The Minnesota Supreme Court has agreed to review the case of a convicted felon sentenced to five years in prison for possessing a BB gun.
David Lee Haywood was charged in Ramsey County in 2013 with possession of a firearm by an ineligible person. He was convicted after the judge told the jury a BB gun counts as a firearm.
The Minnesota Court of Appeals upheld his conviction in September, saying appellate courts have consistently included BB guns in the definition of firearms.
The St. Paul Pioneer Press reports the Minnesota Supreme Court will now consider the issue.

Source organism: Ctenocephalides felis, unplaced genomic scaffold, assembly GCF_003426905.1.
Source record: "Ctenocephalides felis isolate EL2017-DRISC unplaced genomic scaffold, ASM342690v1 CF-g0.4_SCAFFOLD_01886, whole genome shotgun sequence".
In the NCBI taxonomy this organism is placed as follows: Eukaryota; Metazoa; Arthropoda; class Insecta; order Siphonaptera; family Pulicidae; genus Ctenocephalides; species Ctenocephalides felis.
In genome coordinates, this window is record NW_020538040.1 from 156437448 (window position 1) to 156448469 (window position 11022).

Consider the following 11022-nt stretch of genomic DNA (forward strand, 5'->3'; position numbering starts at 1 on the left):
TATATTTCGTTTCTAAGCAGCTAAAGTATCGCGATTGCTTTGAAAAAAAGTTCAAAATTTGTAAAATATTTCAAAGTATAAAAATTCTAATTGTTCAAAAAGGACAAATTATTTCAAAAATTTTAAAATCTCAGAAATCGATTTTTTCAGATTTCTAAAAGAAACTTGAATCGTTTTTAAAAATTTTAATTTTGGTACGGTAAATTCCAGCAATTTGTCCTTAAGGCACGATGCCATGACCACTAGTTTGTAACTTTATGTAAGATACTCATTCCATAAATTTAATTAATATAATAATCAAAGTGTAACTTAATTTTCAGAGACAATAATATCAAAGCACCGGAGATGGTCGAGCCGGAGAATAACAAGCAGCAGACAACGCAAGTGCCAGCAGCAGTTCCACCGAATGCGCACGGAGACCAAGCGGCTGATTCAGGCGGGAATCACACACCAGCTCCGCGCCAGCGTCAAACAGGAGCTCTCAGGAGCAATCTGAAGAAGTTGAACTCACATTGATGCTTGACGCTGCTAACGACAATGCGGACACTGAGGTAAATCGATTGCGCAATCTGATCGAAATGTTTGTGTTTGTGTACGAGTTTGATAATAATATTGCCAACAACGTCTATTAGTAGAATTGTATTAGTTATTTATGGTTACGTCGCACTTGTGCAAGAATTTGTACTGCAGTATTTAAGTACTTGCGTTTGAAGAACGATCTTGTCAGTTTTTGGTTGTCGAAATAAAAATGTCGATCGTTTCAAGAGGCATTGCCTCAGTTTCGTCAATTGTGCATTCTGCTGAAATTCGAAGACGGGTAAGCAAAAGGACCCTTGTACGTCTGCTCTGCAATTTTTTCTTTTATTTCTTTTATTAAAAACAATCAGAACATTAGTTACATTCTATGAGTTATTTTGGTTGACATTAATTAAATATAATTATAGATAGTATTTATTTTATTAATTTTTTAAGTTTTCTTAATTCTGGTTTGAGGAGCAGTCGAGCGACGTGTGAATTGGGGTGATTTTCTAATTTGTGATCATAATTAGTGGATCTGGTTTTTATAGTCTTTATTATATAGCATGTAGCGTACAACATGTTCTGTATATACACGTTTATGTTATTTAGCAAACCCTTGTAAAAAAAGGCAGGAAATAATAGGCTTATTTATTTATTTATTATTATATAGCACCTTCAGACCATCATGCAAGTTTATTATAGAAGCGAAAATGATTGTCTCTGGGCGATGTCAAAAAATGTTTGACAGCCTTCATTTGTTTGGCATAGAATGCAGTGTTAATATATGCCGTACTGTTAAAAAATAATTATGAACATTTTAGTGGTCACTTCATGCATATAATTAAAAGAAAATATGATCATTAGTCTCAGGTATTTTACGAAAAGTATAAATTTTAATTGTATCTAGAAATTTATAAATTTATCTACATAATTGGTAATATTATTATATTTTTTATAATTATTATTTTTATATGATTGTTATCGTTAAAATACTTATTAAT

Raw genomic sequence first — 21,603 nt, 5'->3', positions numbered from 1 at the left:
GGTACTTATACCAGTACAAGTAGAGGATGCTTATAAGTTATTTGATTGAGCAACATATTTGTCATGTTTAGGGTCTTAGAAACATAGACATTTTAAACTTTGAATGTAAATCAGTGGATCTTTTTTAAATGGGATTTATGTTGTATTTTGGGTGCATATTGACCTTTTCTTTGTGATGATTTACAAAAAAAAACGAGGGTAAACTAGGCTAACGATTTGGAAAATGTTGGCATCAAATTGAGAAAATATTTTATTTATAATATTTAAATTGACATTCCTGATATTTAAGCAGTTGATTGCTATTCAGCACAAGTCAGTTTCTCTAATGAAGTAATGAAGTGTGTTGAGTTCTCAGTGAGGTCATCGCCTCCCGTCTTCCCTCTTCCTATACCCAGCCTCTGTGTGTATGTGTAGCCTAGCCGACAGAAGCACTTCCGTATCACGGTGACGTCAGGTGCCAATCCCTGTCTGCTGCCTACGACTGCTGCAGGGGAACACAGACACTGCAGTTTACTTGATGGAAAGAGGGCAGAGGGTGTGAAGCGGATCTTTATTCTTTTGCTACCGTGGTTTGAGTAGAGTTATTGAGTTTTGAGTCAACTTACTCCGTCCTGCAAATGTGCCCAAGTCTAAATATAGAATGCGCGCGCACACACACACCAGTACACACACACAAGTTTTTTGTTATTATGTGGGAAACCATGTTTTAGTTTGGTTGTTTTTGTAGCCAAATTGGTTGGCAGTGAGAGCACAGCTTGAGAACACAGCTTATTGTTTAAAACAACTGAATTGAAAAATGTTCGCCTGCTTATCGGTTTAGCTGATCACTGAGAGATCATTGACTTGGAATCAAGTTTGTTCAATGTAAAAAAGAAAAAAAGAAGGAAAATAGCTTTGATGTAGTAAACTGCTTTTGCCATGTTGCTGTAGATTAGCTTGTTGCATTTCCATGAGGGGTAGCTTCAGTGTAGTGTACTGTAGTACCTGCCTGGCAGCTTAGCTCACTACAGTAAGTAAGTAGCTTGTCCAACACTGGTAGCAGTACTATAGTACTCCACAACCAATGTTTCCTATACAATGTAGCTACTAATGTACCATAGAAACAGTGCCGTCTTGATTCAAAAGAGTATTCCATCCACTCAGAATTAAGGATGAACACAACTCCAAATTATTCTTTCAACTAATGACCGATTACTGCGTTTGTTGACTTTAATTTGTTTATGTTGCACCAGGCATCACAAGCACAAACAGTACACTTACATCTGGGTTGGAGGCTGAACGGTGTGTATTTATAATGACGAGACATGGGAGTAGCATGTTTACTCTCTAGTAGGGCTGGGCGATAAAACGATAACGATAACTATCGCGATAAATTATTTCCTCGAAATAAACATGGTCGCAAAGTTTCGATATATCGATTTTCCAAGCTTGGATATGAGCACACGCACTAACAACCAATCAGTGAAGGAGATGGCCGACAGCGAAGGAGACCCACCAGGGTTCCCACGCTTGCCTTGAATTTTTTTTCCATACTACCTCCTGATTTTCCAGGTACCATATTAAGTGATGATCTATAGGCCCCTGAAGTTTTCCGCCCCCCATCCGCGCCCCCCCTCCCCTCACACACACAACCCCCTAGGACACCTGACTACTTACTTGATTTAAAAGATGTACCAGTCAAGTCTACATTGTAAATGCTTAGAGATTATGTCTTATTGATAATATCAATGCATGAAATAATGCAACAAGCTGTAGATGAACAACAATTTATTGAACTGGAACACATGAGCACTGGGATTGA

Court papers say Haywood, 37, was caught with a BB gun that looks like a Walther P99 pistol. Haywood was deemed ineligible to possess a firearm because of a 2005 drug conviction.
Haywood argued in his appeal that a BB gun shouldn’t be considered a firearm under the ineligible-person law because the statute does not define the term. He cited dictionary entries that define a firearm as a weapon that uses gunpowder or an explosive charge to fire a shot.
In a Sept. 28 opinion, the court stated, "Minnesota's appellate courts have consistently interpreted the term 'firearm' as used within certain sections of chapter 609 (the Criminal Code) to include BB guns."
The court also cited a ruling in 1977 by the Supreme Court, which stated, "(W)e think that term should be defined broadly to include guns using newer types of projectile propellants and should not be restricted in meaning to guns using gunpowder."
The Associated Press contributed to this report.